BME 600 Seminar on Nov. 7

    Title: Exploring RNA Interference as a Therapeutic Option for Acute Myeloid Leukemia using Lipopolymer Delivery Systems
    Location: ECHA L1-220
    Time: Noon to 1:00PM

    October 29, 2018

    Presenter: Anyeld Ubeda

    Abstract:

    Acute myeloid leukemia (AML) is the most prevalent myeloid disorder in adults with high mortality rates due to patient relapse. AML originates in the hematopoietic stem and progenitor cells and is characterized by the increase of immature myeloblasts or “blasts” in circulation overcrowding healthy cells and space in the bone marrow. In this project, we focused on gene silencing via RNA interference (RNAi) with silencing RNA (siRNA) as a targeted therapeutic approach, able to be directed to specific genetic mutations or genes that get over-expressed in leukemia cells compared to healthy tissues. As the specificity of RNAi therapy is given by the siRNA sequence, using this type of approach can offer alternatives and potent combinations to treat AML other than relying on protein inhibitors or chemotherapeutic agents with broad mechanisms of action. However, even though the use of siRNAs has great potential for therapeutic applications some obstacles prevent it from being readily used, mainly that it needs a delivery system.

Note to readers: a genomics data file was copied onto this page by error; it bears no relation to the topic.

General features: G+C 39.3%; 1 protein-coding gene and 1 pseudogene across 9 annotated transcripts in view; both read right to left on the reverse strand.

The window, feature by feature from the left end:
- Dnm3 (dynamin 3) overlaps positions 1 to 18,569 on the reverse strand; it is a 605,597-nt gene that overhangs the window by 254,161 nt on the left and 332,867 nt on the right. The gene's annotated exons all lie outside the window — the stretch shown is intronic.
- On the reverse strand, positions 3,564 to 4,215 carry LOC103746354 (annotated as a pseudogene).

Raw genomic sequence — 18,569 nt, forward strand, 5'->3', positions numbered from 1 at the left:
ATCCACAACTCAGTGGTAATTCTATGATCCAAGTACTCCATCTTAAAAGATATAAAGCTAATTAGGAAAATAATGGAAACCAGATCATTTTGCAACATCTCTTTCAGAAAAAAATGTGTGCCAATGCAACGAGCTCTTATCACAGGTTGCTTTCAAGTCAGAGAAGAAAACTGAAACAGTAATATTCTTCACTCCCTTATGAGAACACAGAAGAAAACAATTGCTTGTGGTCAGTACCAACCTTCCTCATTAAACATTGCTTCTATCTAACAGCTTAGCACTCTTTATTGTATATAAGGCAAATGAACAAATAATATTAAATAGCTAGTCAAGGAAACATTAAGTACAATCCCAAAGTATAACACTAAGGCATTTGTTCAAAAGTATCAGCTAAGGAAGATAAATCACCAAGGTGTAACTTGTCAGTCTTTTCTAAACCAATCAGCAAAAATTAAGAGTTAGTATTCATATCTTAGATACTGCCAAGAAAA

Given their ease of synthesis and chemical flexibility with the incorporation of countless functional groups, we used modified lipopolymers to address siRNA delivery. More specifically, we used low molecular weight polyethyleneimine (PEI) modified with aliphatic groups, which have shown to make PEI into an effective delivery agent for AML cells in the past. By analyzing a library of modifications, we identified two main substitutions that were able to consistently and effectively transfect leukemic stem cell models and primary samples. Next, we utilized the modified lipopolymers to downregulate the expression of genes that target the proliferation and apoptosis of the leukemic cells and focused on the BCL2 Like 12 (BCL2L12) and Baculoviral IAP Repeat Containing 5 (BIRC5 or survivin) genes. Also, by optimizing the siRNA delivery schedule we were able to enhance the effect of the siRNAs on proliferation over a period of 10 days. In addition, we showed how after selecting the proper modifications for PEI we are also able to target multiple genes including MAP2K3, CDC 20, and SOD-1 and observed decreased proliferation in the desired cells. Our studies demonstrated the versatility of siRNA delivery with modified PEI to elicit an effect in leukemic cells that are difficult to treat as well as paramount therapeutic targets for AML, offering an alternative for more precise and targeted treatment options.